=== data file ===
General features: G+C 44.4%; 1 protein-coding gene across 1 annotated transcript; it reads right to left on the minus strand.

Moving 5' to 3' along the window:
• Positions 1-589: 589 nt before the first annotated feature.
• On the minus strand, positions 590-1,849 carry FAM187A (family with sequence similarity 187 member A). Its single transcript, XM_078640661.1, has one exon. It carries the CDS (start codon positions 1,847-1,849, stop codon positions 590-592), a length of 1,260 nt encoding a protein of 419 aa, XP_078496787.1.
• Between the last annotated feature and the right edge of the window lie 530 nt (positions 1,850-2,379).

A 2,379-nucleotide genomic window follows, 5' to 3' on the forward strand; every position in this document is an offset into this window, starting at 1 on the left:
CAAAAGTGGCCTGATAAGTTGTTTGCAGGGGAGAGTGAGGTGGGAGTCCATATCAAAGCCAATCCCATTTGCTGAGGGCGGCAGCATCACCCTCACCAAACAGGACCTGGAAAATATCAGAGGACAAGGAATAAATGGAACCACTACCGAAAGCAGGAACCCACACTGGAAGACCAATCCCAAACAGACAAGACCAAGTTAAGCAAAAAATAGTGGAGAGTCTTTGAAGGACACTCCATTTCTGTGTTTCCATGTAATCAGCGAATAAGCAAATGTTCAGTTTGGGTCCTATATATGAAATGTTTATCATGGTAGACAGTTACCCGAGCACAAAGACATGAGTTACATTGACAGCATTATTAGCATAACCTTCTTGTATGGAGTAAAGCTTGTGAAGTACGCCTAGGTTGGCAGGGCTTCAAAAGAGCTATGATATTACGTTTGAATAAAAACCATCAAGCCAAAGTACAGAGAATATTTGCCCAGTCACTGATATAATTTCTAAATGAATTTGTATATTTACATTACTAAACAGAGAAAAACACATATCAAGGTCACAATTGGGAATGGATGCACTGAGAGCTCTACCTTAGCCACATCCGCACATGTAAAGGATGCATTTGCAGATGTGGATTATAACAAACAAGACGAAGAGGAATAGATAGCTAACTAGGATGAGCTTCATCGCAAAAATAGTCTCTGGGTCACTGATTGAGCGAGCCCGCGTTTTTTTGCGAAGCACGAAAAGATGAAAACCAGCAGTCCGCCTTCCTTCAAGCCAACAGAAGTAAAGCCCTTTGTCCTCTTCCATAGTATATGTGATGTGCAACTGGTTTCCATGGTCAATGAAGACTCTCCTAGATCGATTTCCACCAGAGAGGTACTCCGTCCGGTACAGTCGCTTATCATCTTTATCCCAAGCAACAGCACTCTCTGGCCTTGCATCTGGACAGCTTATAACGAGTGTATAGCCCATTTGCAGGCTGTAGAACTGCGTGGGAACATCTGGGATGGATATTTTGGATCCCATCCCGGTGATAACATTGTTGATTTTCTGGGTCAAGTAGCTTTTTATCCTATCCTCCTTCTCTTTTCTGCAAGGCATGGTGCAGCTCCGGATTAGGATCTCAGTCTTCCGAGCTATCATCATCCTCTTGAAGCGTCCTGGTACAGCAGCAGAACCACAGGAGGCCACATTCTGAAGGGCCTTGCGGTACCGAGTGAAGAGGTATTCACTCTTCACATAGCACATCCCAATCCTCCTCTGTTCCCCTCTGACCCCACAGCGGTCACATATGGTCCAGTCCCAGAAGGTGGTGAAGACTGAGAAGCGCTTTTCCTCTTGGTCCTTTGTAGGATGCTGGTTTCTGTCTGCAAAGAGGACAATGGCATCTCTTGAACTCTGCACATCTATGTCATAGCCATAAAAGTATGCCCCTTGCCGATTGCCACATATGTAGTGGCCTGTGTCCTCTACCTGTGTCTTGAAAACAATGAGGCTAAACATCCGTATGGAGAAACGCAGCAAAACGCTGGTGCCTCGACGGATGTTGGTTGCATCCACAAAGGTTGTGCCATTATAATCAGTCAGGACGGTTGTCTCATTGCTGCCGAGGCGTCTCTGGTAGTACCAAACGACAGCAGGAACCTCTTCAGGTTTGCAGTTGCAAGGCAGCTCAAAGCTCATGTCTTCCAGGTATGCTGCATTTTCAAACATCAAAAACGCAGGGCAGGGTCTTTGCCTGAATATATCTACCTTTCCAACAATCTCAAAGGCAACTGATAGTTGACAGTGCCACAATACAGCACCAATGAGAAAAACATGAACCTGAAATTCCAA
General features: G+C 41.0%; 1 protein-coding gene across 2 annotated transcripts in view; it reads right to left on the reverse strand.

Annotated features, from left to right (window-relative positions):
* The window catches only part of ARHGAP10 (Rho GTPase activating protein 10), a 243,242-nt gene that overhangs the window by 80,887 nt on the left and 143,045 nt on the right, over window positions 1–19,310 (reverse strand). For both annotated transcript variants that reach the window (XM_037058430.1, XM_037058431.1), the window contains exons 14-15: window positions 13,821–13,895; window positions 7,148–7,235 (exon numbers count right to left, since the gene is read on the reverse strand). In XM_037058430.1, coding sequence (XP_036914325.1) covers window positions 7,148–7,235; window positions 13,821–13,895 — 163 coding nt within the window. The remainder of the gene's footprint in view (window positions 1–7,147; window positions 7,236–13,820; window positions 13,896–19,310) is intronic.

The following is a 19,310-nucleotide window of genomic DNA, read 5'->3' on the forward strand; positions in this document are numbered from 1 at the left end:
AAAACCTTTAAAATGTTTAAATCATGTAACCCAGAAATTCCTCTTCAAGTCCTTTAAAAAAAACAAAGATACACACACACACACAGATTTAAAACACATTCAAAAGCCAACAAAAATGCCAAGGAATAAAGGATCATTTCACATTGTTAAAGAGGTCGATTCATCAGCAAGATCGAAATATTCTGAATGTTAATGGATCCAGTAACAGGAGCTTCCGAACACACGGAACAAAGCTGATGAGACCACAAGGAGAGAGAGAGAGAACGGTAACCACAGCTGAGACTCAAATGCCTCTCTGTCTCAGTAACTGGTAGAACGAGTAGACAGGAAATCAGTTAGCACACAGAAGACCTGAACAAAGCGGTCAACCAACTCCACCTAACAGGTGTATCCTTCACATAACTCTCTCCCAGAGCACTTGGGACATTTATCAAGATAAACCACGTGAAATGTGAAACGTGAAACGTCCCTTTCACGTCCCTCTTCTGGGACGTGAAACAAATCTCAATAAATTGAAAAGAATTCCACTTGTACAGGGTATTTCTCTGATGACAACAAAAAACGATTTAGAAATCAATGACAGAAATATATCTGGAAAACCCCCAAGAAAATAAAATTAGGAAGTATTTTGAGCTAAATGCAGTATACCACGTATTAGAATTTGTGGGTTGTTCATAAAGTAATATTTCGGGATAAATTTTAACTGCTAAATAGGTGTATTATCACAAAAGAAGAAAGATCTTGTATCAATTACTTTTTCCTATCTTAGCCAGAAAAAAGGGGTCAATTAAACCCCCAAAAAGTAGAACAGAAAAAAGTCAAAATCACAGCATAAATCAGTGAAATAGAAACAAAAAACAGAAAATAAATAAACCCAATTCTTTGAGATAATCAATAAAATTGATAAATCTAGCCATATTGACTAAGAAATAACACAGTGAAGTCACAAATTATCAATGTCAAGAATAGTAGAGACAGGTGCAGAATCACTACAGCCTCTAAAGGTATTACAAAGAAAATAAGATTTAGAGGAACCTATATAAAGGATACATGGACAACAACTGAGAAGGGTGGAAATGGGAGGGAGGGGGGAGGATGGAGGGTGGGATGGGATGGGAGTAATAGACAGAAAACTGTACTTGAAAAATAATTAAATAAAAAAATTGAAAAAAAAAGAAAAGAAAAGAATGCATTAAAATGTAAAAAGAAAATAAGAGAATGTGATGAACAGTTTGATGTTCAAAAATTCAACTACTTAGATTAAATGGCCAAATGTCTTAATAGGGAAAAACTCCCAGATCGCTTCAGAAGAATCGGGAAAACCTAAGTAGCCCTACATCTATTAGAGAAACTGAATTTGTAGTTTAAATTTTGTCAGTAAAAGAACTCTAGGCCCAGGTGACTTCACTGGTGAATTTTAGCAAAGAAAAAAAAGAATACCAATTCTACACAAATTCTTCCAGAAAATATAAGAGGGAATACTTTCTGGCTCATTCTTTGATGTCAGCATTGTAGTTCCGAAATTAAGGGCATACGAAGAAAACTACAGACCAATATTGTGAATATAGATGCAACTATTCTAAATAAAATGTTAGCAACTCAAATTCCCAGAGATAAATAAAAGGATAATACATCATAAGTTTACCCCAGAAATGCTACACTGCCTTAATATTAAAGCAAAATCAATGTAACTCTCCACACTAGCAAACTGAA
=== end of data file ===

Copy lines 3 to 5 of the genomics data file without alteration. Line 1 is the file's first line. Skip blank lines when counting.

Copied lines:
• Positions 1-589: 589 nt before the first annotated feature.
• On the minus strand, positions 590-1,849 carry FAM187A (family with sequence similarity 187 member A). Its single transcript, XM_078640661.1, has one exon. It carries the CDS (start codon positions 1,847-1,849, stop codon positions 590-592), a length of 1,260 nt encoding a protein of 419 aa, XP_078496787.1.
• Between the last annotated feature and the right edge of the window lie 530 nt (positions 1,850-2,379).